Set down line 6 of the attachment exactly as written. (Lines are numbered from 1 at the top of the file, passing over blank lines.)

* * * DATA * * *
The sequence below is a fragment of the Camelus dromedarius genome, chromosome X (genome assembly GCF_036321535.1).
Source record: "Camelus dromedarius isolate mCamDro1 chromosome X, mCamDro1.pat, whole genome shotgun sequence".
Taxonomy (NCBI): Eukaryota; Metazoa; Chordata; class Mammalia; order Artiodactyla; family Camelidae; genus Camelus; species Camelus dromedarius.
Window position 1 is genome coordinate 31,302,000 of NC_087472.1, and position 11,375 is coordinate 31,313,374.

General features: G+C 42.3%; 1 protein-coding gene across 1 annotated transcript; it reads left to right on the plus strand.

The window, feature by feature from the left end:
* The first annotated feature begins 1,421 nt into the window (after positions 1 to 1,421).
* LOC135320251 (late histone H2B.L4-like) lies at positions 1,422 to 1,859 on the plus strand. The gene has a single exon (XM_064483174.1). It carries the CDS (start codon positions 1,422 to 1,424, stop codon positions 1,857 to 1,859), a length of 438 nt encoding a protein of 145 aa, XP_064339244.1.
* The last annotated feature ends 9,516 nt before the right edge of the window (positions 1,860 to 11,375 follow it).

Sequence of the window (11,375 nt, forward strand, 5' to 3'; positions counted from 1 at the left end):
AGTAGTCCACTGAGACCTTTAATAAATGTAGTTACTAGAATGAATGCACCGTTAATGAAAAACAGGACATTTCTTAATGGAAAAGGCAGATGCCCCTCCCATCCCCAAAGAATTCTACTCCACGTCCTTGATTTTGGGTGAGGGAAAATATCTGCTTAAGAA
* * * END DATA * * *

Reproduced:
The window, feature by feature from the left end: